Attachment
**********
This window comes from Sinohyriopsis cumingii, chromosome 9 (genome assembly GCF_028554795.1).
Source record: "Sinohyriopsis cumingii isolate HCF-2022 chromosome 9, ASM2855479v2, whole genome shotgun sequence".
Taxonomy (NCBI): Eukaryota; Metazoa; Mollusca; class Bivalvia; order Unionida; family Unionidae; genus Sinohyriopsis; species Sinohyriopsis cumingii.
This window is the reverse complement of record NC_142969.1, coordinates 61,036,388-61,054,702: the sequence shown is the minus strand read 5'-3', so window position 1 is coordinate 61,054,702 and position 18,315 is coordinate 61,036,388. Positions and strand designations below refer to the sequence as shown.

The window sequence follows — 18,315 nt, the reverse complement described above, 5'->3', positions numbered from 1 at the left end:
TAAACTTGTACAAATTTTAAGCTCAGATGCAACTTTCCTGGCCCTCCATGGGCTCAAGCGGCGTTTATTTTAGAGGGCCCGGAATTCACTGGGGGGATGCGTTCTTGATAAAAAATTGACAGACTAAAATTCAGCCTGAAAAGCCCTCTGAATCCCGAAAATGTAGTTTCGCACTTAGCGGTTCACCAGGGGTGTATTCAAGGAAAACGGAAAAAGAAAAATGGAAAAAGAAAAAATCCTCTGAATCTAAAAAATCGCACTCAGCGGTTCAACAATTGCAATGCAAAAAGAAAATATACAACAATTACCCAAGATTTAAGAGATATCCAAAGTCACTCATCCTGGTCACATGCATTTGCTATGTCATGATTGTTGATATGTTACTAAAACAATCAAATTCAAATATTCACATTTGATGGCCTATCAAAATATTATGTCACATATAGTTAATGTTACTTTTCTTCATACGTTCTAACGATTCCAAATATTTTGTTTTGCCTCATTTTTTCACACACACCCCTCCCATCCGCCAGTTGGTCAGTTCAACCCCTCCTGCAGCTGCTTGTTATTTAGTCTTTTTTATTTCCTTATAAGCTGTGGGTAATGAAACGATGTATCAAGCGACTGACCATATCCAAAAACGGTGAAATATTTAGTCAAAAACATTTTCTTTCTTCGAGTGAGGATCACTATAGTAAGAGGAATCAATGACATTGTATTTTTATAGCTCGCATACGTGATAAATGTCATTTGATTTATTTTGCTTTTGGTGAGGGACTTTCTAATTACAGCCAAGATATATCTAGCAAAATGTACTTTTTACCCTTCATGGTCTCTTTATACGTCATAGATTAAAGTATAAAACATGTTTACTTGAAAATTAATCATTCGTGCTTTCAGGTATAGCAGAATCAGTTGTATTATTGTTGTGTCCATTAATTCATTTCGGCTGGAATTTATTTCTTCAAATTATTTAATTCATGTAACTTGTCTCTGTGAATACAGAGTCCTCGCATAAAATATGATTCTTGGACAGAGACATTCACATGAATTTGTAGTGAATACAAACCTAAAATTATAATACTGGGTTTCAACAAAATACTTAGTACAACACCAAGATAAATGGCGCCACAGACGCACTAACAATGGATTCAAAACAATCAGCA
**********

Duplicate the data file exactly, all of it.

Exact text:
This window comes from Sinohyriopsis cumingii, chromosome 9 (genome assembly GCF_028554795.1).
Source record: "Sinohyriopsis cumingii isolate HCF-2022 chromosome 9, ASM2855479v2, whole genome shotgun sequence".
Taxonomy (NCBI): Eukaryota; Metazoa; Mollusca; class Bivalvia; order Unionida; family Unionidae; genus Sinohyriopsis; species Sinohyriopsis cumingii.
This window is the reverse complement of record NC_142969.1, coordinates 61,036,388-61,054,702: the sequence shown is the minus strand read 5'-3', so window position 1 is coordinate 61,054,702 and position 18,315 is coordinate 61,036,388. Positions and strand designations below refer to the sequence as shown.

The window sequence follows — 18,315 nt, the reverse complement described above, 5'->3', positions numbered from 1 at the left end:
TAAACTTGTACAAATTTTAAGCTCAGATGCAACTTTCCTGGCCCTCCATGGGCTCAAGCGGCGTTTATTTTAGAGGGCCCGGAATTCACTGGGGGGATGCGTTCTTGATAAAAAATTGACAGACTAAAATTCAGCCTGAAAAGCCCTCTGAATCCCGAAAATGTAGTTTCGCACTTAGCGGTTCACCAGGGGTGTATTCAAGGAAAACGGAAAAAGAAAAATGGAAAAAGAAAAAATCCTCTGAATCTAAAAAATCGCACTCAGCGGTTCAACAATTGCAATGCAAAAAGAAAATATACAACAATTACCCAAGATTTAAGAGATATCCAAAGTCACTCATCCTGGTCACATGCATTTGCTATGTCATGATTGTTGATATGTTACTAAAACAATCAAATTCAAATATTCACATTTGATGGCCTATCAAAATATTATGTCACATATAGTTAATGTTACTTTTCTTCATACGTTCTAACGATTCCAAATATTTTGTTTTGCCTCATTTTTTCACACACACCCCTCCCATCCGCCAGTTGGTCAGTTCAACCCCTCCTGCAGCTGCTTGTTATTTAGTCTTTTTTATTTCCTTATAAGCTGTGGGTAATGAAACGATGTATCAAGCGACTGACCATATCCAAAAACGGTGAAATATTTAGTCAAAAACATTTTCTTTCTTCGAGTGAGGATCACTATAGTAAGAGGAATCAATGACATTGTATTTTTATAGCTCGCATACGTGATAAATGTCATTTGATTTATTTTGCTTTTGGTGAGGGACTTTCTAATTACAGCCAAGATATATCTAGCAAAATGTACTTTTTACCCTTCATGGTCTCTTTATACGTCATAGATTAAAGTATAAAACATGTTTACTTGAAAATTAATCATTCGTGCTTTCAGGTATAGCAGAATCAGTTGTATTATTGTTGTGTCCATTAATTCATTTCGGCTGGAATTTATTTCTTCAAATTATTTAATTCATGTAACTTGTCTCTGTGAATACAGAGTCCTCGCATAAAATATGATTCTTGGACAGAGACATTCACATGAATTTGTAGTGAATACAAACCTAAAATTATAATACTGGGTTTCAACAAAATACTTAGTACAACACCAAGATAAATGGCGCCACAGACGCACTAACAATGGATTCAAAACAATCAGCA